I decided best not to contact her for a while as long email and thought she sounded basically fed up with me. Yes, I've ASD and again she doesnt seem to get it as has said 'other people on the spectrum have gone on to have successful careers and relationships, families, and friends'. As if to say what's your problem, just do it. So she doesnt understand. No I dont do social stuff at all well and still mask whenever I have to which is exhausting, trying to keep up something your not. Again, shes only met me twice and shes said you were fine then.
    I feel a bit in limbo at the mo and not sure whether to just sit tight or do something. I moved up here on a really bad decision, the worse in my life, I dont like it here. But dont want to rush into something again. Dont know the Preston area, never been there. But same when I came here. Big decision.
    Thanks Poppy, for your supportive email. You understand a bit about the problems with ASD first hand.
  • FranstrahanFranstrahan Member Posts: 898 Pioneering
    @pollyanna1052
    I think second cousin is fed up with me by her email. I will let things cool for a while before contacting her. That's the worry now behind moving over there, would I hear from them any more, would they be around when I needed help. Think she seems to think I should stand on my own two feet and unfortunately I cant.
    Yes I put on the Social Prescribing post, I wish I was back in 1 to 1 counselling.
  • poppy123456poppy123456 Community champion Posts: 20,100 Disability Gamechanger
    You're welcome,

    I agree it's a difficult decision and as you've never been there before i would also say to be extra cautious with the decision you make, especially if you have no support from family once you've moved.

    I agree with @pollyanna1052 here that one 2 one support may help you because they will be able to concentrate on you, take you to let you do the things you want to do. My daughter has had this support for almost 2 years from a support worker and she's been amazing with her. It's difficult for me to take her out a lot of the time because i have a disability too and there's only so many things my body will allow me to do in a day. To receive this one 2 one support you will have to refer yourself for a needs assessment first and this can be done with your local council https://www.nhs.uk/conditions/social-care-and-support-guide/help-from-social-services-and-charities/getting-a-needs-assessment/ I did this with my daughter 2 years ago. She still doesn't go out alone and has never been able to do this and she's 19 now but in other ways, it's helped.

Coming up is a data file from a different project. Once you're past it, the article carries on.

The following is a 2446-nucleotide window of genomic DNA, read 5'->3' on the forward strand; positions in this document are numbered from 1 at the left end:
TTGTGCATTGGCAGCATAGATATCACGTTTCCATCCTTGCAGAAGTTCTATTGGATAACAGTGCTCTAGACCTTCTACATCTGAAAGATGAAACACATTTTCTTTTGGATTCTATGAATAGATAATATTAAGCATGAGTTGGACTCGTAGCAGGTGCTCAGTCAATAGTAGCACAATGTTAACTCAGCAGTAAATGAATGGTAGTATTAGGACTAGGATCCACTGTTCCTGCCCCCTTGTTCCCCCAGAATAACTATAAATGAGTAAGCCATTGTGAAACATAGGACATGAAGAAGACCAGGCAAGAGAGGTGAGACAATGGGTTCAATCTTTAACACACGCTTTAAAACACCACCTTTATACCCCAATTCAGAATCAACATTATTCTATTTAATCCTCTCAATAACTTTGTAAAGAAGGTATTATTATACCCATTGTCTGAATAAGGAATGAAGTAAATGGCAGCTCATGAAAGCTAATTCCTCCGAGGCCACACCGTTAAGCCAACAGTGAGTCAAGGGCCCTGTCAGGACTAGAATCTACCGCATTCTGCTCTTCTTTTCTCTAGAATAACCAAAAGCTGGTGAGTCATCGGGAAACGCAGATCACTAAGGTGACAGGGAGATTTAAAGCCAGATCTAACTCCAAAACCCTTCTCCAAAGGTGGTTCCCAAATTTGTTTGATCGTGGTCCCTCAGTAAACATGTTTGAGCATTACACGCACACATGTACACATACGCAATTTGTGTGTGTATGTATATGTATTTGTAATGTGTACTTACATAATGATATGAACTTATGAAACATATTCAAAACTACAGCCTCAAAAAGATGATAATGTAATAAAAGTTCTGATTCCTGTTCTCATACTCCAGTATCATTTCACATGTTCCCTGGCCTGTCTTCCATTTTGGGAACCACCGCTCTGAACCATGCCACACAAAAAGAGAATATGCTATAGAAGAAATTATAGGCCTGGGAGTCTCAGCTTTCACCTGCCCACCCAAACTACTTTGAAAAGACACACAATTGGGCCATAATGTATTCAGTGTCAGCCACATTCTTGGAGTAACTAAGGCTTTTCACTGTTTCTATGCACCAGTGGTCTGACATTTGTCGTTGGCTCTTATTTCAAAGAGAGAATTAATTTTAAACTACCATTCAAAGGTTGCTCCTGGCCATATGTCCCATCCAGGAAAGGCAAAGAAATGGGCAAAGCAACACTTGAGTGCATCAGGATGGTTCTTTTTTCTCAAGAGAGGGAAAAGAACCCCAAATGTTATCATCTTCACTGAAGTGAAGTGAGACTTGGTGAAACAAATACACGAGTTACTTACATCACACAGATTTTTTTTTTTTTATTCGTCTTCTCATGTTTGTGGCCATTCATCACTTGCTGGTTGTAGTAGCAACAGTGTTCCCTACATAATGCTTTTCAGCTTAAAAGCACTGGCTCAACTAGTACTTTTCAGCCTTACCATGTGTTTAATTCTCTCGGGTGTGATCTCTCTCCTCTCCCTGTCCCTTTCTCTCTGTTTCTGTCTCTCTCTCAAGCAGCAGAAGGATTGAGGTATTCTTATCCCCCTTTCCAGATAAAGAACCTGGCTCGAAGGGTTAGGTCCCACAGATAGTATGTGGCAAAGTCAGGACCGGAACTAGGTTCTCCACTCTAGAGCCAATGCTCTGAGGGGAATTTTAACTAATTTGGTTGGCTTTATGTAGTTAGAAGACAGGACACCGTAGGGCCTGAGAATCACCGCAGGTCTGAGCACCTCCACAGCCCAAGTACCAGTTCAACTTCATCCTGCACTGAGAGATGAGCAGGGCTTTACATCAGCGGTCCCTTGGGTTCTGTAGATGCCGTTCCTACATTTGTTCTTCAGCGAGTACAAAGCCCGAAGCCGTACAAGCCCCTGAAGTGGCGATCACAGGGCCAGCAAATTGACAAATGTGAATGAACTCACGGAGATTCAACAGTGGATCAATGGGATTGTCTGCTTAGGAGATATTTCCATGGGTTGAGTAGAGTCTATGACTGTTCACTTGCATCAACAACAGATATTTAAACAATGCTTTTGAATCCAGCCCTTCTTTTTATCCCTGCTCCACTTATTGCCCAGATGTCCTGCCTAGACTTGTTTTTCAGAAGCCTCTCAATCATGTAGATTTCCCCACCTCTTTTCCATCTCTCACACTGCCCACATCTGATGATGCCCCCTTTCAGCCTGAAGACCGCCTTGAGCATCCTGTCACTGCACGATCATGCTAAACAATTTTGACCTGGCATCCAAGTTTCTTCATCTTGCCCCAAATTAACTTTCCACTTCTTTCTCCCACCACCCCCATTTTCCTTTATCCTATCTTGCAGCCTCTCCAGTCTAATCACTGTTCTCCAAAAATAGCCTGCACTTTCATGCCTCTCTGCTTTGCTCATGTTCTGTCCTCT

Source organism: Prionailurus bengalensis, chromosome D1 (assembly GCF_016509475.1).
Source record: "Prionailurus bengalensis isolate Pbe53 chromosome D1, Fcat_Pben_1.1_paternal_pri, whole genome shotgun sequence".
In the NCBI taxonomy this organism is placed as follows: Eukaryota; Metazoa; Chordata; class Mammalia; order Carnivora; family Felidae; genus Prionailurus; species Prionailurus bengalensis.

Community champion and proud winner of the 2019 empowering others award. This award was given for supporting disabled people and their families for the benefit advice i have given to members here on the community.
  • FranstrahanFranstrahan Member Posts: 898 Pioneering
    Great @poppy123456, thanks for that, I will do that. I can go out alone but I stay alone when out, dont go mixing with people. Worse is the supermarket, I hate going round there. Thanks for that link.
  • pollyanna1052pollyanna1052 Member Posts: 1,999 Disability Gamechanger
    Hi Fran, have you ever had a social services care assessment? If not it might be just what you need.

    If you fit their criteria for help, you could get a certain amount of hours a week. You could get them to help you find a PA. You could go out with that person and feel part of the community. You don't have to go anywhere that is too much for you. It could be a life line for you.
    xxx
  • FranstrahanFranstrahan Member Posts: 898 Pioneering
    @pollyanna1052
    Poppy just given me that link, I think, if you scroll up, I'm just about to check it out.
    I've no problem going out, if I go out alone and stay alone. Its mixing with people I cant do. I 'put on my best normal' but its exhausting keeping up something you're not.
    Hopefully then these care assessment people can help.
    Thanks Polls xx
  • FranstrahanFranstrahan Member Posts: 898 Pioneering
    Mmmm, difficult one Fran.

    Going back to your post about social prescribing...you say you don't want anything which involves people.

    I don't understand your illness, but do you think your second cousin has tried all she feels able to and cant help further?

    If you go to all the trouble of moving and are still feeling alone and isolated, what will have been the point?

    I asked in another post to you.....would a 1 to 1 situation help at all?